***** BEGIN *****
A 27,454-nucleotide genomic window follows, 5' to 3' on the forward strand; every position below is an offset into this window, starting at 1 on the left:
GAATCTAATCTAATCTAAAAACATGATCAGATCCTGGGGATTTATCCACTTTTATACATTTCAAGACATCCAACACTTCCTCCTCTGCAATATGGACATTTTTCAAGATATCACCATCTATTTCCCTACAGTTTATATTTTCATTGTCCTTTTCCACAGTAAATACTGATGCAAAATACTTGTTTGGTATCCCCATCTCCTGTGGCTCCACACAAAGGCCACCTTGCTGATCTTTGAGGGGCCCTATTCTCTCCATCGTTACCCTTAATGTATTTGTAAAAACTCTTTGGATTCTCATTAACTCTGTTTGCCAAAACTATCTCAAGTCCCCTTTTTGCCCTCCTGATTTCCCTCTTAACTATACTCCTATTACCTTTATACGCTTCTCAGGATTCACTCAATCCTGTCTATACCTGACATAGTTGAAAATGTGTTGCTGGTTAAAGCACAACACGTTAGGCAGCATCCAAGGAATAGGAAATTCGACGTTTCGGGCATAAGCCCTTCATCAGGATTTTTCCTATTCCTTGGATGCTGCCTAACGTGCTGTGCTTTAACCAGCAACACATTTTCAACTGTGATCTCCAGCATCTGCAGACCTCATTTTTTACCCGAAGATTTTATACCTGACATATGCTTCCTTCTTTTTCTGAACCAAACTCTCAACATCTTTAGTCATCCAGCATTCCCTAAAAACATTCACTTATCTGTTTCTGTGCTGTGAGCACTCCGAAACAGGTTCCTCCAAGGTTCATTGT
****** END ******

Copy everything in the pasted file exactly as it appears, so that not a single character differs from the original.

A 27,454-nucleotide genomic window follows, 5' to 3' on the forward strand; every position below is an offset into this window, starting at 1 on the left:
GAATCTAATCTAATCTAAAAACATGATCAGATCCTGGGGATTTATCCACTTTTATACATTTCAAGACATCCAACACTTCCTCCTCTGCAATATGGACATTTTTCAAGATATCACCATCTATTTCCCTACAGTTTATATTTTCATTGTCCTTTTCCACAGTAAATACTGATGCAAAATACTTGTTTGGTATCCCCATCTCCTGTGGCTCCACACAAAGGCCACCTTGCTGATCTTTGAGGGGCCCTATTCTCTCCATCGTTACCCTTAATGTATTTGTAAAAACTCTTTGGATTCTCATTAACTCTGTTTGCCAAAACTATCTCAAGTCCCCTTTTTGCCCTCCTGATTTCCCTCTTAACTATACTCCTATTACCTTTATACGCTTCTCAGGATTCACTCAATCCTGTCTATACCTGACATAGTTGAAAATGTGTTGCTGGTTAAAGCACAACACGTTAGGCAGCATCCAAGGAATAGGAAATTCGACGTTTCGGGCATAAGCCCTTCATCAGGATTTTTCCTATTCCTTGGATGCTGCCTAACGTGCTGTGCTTTAACCAGCAACACATTTTCAACTGTGATCTCCAGCATCTGCAGACCTCATTTTTTACCCGAAGATTTTATACCTGACATATGCTTCCTTCTTTTTCTGAACCAAACTCTCAACATCTTTAGTCATCCAGCATTCCCTAAAAACATTCACTTATCTGTTTCTGTGCTGTGAGCACTCCGAAACAGGTTCCTCCAAGGTTCATTGT